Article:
Elizabeth stood in front of her bathroom mirror, gazing at her own reflection. There was definitely something different about her now, she had decided. Two weeks after Henry's return, and just days before Christmas, things were starting to normalize a little bit. The dust was settling, and she was left to look around and see where her priorities were. She had a meeting with the President this morning; he'd invited her to the White House to speak with her, and she'd agreed to go. It would be her first time leaving Henry, and as she took her eyes off the reflective glass in front of her, she looked through the closet and into the bedroom. In her peripheral vision, Henry's clothes hung on their hangers, right where they belonged. One step forward found Henry himself, sleeping peacefully with his head on his pillow. He'd turned over since she had left the bed, as if his subconscious mind had led his body to follow hers. She smiled slightly at the sight of him there, and she took one last glance at herself in the mirror to ensure that she looked alright before she let her high heels carry her back into the bedroom. She sat lightly on the edge of the mattress and ran her fingers through Henry's hair. He stirred and her heart stumbled in her chest slightly; she was still getting used to having him home, being able to wake him so easily and have his long lashes flutter to reveal warm hazel eyes that lit up at the sight of her. He blinked sleepily at her and started to sit up, but she pushed him back down gently.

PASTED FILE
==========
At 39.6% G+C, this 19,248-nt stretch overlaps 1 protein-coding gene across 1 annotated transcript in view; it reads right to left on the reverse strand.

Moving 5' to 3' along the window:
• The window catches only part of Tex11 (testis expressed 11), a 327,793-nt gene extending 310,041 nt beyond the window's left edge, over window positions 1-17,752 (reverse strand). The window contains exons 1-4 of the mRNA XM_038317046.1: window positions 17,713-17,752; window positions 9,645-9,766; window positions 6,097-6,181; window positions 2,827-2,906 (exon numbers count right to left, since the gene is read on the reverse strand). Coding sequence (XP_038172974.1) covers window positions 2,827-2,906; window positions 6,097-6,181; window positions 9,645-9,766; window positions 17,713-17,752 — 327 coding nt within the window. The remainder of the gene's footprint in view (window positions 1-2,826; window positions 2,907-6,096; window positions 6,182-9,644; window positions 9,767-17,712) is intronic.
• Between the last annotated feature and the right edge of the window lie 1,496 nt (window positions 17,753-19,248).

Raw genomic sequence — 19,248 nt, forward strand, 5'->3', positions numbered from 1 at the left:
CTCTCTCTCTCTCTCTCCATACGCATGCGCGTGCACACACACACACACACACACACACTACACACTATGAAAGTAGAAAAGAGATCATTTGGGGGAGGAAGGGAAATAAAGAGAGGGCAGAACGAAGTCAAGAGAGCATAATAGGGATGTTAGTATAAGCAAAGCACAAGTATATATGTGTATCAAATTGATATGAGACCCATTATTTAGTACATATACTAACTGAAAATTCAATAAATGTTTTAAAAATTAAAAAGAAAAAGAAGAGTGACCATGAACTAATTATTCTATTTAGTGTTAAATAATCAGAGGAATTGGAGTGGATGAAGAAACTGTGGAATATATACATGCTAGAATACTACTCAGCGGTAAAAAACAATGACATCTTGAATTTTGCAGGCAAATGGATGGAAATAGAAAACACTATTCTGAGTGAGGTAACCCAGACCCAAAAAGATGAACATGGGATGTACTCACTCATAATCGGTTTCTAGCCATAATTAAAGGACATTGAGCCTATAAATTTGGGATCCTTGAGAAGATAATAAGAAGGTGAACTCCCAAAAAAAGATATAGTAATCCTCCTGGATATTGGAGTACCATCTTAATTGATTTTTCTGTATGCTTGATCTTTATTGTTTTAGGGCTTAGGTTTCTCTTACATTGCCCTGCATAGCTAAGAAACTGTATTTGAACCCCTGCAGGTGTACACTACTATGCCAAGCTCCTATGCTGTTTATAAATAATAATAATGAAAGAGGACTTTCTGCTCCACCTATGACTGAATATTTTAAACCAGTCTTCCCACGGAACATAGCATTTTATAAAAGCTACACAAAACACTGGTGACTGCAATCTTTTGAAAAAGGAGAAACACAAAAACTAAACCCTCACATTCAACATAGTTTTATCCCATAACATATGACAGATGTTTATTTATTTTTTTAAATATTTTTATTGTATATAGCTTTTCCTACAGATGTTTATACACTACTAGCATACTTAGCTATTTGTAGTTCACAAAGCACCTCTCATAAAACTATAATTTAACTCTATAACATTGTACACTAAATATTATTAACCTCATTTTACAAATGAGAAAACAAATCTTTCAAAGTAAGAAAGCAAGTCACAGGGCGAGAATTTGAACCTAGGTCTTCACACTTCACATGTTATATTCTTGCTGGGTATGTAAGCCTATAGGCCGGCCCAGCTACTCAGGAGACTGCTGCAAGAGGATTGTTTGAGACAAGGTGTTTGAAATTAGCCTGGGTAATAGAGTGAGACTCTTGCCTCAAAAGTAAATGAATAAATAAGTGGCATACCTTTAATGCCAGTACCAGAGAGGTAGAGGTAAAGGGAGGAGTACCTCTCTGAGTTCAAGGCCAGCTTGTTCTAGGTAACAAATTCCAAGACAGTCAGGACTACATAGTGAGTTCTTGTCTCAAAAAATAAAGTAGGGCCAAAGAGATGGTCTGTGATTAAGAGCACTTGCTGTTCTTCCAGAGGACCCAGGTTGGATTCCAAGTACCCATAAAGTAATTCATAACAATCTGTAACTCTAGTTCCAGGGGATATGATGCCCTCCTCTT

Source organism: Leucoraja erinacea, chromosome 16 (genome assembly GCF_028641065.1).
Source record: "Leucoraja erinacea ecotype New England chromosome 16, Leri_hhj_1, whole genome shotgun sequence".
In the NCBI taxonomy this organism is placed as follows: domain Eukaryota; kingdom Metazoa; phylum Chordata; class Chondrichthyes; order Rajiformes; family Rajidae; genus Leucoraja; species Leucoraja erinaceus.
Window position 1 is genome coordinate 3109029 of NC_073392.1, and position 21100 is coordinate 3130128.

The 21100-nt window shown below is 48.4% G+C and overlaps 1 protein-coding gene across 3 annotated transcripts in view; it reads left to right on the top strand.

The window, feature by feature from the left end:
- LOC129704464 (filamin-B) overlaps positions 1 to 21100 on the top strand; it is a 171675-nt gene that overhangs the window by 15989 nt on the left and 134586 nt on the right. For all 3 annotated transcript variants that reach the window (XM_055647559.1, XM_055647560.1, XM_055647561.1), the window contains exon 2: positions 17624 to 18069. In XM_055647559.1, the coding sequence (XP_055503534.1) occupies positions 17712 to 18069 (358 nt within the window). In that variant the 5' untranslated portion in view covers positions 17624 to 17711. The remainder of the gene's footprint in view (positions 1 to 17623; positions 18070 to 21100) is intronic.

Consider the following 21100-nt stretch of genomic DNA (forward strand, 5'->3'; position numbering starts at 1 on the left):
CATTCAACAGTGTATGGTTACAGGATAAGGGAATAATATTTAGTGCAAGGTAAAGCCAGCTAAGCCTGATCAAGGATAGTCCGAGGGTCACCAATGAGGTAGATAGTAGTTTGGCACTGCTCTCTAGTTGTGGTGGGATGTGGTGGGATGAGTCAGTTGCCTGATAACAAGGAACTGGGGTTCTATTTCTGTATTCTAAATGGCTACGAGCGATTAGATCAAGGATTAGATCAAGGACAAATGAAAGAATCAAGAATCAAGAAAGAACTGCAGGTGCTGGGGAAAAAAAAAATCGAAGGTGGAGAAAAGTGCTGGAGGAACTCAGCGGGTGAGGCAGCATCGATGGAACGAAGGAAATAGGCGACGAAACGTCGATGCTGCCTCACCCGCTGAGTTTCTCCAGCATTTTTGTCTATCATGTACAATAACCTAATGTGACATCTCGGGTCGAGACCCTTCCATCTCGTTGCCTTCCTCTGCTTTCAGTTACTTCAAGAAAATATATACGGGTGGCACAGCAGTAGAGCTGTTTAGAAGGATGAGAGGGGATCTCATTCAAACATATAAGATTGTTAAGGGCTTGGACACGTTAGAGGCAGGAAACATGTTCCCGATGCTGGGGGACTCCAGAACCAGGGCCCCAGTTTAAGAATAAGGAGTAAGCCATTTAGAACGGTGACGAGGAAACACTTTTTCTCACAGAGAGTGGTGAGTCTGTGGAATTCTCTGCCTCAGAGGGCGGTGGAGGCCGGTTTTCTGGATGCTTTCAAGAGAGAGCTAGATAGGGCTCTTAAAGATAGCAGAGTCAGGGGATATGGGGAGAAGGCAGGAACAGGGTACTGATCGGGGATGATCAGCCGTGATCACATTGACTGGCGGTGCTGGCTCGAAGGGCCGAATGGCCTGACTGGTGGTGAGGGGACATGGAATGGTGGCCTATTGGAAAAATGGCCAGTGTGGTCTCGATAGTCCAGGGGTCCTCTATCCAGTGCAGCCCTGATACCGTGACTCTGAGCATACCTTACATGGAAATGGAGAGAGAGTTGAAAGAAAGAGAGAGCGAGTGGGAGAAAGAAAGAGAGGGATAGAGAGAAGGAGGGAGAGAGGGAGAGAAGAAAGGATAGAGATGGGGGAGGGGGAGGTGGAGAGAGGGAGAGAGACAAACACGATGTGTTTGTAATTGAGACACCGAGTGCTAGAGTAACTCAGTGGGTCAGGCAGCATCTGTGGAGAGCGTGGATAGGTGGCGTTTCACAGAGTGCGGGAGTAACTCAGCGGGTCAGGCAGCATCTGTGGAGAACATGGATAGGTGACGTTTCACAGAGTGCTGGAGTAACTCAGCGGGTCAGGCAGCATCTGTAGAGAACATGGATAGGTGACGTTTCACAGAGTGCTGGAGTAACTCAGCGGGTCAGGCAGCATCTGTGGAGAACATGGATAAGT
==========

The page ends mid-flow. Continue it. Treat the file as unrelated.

"No, babe, stay," she said. "I just wanted to say goodbye to you before I go to this meeting."

"Mmm," Henry hummed in understanding, looking her up and down.

"Eyes up here, McCord," she teased, and his lips were tugged into a smile that made the dimple in his cheek appear. He met her gaze.

"You look beautiful," he said sincerely.

"Don't I always?" she fired back at him and he groaned.

"I'm still half-asleep," he said. "Can't blame me for anything I say."

"I so can," Elizabeth laughed, leaning in to kiss him. "But I won't," she added. She started to pull away and stand, but he caught her by the hand and she looked back.

"You'll be home soon, right?" he asked, and she nodded.

"Yeah, babe. Just a couple of hours at most." She smiled her dazzling smile at him and leaned in again for another kiss. "I bet I'll be back in time to do breakfast with you," she said reassuringly. Henry didn't like being away from her; since coming home, the thought made him panicky. She could see it in his eyes; no matter how much they were slowly finding their footing again, this was hard for him. She sat back down and ran her hand through his hair.

"Close your eyes; I'll sit with you until you fall asleep again," she said. "I just didn't want you to wake up and find me gone with no warning."

"You don't have to-"

"I do," she said firmly, and Henry nodded; he was still very tired, and sleep did sound nice. With Elizabeth there at his hip, he closed his eyes.

"Love you," he mumbled, and she smiled even though he couldn't see her.

"Love you, too," she said softly, and twenty minutes later she tore herself away from him and out the front door.